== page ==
Receptor endocytosis, once thought to be primarily a mechanism for terminating receptor signaling, is now known to be required for certain signals propagated by the epidermal growth factor receptor and some G protein-coupled receptors. Penheiter et al. examined the role of endocytosis in signaling from the transforming growth factor-β (TGF-β) receptor. The authors used incubation at low temperature, depletion of potassium, or expression of a dominant negative mutant of dynamin 2ab to inhibit endocytosis in mink lung epithelial cells. They found that phosphorylation of the activated type 1 TGF-β receptor and recruitment of SARA (Smad anchor for receptor activation) and Smad2 occurred normally in response to ligand binding, even when endocytosis was blocked. However, phosphorylation of Smad2, translocation of Smad 3 to the nucleus, and activation of gene transcription (which are all normally consequences of receptor activation) did not occur when endocytosis was inhibited. Thus the later events in Smad signaling appear to occur only after vesicles are pinched off from the membrane into endosomes.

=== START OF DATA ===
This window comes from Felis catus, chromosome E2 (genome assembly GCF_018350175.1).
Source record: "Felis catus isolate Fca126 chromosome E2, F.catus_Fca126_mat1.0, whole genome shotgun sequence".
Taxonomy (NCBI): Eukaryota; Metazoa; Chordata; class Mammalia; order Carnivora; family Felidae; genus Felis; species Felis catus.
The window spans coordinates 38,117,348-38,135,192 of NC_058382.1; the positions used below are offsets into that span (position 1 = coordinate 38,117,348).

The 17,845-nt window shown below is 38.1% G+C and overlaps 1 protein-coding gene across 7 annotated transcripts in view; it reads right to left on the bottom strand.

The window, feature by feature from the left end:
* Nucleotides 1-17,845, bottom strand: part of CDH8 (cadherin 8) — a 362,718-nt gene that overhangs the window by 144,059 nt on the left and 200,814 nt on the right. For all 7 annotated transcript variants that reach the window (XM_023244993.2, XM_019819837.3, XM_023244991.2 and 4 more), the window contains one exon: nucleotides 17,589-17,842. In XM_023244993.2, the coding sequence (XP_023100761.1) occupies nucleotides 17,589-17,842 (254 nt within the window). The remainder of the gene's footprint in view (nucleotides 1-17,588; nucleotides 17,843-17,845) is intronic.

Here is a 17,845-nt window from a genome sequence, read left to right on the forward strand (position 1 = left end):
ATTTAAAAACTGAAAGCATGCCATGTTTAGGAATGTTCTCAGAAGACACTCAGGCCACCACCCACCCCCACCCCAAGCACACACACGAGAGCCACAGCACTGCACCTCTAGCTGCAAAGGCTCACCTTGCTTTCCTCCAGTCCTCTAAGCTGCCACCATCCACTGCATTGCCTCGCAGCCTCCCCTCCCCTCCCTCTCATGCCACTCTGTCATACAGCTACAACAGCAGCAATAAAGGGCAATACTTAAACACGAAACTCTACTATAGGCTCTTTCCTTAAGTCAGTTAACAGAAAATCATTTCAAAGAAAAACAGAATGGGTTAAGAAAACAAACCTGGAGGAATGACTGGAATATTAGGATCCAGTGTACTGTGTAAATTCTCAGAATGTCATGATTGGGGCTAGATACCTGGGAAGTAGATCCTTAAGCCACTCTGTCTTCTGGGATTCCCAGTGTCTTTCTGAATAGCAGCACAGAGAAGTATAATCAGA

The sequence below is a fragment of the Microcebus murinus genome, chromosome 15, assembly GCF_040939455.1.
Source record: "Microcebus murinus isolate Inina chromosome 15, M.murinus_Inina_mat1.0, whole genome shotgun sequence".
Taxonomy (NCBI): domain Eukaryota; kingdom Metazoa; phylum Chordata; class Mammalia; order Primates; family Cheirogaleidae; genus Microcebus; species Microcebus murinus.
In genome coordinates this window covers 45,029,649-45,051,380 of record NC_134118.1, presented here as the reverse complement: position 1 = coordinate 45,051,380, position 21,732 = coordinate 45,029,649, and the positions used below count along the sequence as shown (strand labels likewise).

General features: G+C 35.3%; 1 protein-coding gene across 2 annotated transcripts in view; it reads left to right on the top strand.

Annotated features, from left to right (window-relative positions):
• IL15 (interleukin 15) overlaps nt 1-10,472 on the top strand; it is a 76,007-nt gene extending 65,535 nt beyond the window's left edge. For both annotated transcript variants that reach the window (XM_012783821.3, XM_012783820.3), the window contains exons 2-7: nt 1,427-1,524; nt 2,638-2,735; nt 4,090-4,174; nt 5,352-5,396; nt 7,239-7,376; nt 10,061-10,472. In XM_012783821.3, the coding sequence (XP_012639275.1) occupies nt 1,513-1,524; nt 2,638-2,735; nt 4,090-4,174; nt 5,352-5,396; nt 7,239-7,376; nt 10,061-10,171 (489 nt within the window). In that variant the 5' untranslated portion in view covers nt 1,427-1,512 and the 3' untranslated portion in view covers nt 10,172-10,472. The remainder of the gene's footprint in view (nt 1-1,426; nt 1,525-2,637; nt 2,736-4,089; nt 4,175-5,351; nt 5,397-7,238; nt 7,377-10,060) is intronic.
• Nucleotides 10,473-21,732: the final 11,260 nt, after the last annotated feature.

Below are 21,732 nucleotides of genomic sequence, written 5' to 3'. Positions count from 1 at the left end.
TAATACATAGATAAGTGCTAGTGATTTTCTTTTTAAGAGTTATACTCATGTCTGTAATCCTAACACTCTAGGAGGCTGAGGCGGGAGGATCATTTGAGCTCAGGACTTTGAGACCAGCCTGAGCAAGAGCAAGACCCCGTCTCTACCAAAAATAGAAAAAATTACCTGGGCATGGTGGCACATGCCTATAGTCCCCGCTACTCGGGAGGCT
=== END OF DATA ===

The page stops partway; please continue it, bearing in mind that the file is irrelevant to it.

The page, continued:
S. G. Penheiter, H. Mitchell, N. Garamszegi, M. Edens, J. J. E. Doré Jr., E. B. Leof, Internalization-dependent and -independent requirements for transforming growth factor β receptor signaling via the Smad pathway. Mol. Cell. Biol. 22, 4750-4759 (2002). [Abstract] [Full Text]